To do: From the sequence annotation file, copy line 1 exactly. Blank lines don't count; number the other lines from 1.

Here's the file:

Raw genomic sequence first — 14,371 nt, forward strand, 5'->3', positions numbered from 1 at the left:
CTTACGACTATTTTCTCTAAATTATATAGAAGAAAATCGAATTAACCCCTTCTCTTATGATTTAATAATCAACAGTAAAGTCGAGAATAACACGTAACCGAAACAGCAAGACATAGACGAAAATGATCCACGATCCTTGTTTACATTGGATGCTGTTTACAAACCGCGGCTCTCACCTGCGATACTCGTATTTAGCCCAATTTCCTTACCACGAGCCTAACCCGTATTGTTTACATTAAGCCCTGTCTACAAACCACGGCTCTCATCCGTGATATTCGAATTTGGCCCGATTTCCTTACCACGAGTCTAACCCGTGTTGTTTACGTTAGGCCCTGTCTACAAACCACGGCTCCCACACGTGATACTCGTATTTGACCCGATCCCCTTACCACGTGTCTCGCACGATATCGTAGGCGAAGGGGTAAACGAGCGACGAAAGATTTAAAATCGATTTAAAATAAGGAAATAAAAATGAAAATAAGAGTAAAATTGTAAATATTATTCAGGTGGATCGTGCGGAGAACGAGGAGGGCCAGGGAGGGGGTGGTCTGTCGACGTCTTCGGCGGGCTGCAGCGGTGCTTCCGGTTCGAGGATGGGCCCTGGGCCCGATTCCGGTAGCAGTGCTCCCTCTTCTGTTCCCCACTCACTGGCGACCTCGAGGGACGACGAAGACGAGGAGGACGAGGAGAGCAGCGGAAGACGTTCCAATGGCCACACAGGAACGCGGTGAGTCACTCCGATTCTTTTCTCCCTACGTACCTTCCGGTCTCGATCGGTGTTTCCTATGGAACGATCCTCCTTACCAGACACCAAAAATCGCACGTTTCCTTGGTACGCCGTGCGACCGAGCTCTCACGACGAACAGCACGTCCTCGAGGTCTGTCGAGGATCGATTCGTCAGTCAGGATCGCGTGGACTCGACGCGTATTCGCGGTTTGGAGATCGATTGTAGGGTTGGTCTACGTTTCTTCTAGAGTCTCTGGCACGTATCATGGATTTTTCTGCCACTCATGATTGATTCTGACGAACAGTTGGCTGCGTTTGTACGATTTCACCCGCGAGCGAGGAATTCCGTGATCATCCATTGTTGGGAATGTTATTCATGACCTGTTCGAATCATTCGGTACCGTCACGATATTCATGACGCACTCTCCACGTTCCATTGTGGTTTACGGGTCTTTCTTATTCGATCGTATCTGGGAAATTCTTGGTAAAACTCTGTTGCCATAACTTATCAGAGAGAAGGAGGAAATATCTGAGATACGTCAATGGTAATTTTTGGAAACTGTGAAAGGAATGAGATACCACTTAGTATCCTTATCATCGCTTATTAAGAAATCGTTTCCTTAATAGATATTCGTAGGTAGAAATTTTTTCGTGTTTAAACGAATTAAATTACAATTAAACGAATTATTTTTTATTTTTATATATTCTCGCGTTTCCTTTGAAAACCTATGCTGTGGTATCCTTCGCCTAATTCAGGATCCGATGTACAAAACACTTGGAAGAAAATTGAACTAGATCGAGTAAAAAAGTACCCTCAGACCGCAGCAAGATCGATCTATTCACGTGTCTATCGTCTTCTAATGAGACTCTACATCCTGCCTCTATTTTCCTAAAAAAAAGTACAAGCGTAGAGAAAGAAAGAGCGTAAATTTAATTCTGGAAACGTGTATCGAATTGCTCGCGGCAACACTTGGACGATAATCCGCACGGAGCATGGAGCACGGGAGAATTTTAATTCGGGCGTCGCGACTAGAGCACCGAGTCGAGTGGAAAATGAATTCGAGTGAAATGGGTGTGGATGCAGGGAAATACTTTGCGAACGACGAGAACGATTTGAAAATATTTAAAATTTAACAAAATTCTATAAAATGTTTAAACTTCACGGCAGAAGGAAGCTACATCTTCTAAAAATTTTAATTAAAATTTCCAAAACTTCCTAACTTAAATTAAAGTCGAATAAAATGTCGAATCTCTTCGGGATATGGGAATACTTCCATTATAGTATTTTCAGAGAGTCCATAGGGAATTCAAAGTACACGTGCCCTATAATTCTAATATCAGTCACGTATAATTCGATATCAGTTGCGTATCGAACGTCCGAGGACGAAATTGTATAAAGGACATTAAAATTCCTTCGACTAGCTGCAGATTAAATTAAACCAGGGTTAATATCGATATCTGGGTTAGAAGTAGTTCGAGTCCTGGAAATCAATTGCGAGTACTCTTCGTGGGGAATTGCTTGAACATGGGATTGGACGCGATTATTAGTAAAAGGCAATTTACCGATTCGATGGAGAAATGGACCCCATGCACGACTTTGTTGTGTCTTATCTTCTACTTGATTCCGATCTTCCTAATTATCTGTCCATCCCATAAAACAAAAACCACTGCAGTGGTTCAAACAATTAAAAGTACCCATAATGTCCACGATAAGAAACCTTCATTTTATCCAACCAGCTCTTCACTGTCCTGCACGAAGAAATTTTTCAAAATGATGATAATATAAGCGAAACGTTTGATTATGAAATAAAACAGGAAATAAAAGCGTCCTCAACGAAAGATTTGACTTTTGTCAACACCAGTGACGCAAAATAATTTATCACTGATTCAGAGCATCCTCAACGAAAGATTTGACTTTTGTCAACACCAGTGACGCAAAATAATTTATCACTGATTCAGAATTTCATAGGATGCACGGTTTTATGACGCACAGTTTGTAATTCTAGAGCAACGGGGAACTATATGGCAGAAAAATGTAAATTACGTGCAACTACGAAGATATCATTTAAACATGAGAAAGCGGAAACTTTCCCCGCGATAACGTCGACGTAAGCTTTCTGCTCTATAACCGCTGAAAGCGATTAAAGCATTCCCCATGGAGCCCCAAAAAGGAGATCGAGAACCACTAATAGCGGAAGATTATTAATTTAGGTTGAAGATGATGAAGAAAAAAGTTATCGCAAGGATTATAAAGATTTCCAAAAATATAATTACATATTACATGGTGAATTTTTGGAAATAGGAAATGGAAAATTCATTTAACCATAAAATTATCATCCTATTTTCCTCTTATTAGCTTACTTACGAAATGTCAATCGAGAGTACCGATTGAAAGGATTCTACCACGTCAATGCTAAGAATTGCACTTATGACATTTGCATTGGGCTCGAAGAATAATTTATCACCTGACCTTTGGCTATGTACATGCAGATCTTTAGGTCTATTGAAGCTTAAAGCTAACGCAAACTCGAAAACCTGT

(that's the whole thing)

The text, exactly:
Raw genomic sequence first — 14,371 nt, forward strand, 5'->3', positions numbered from 1 at the left: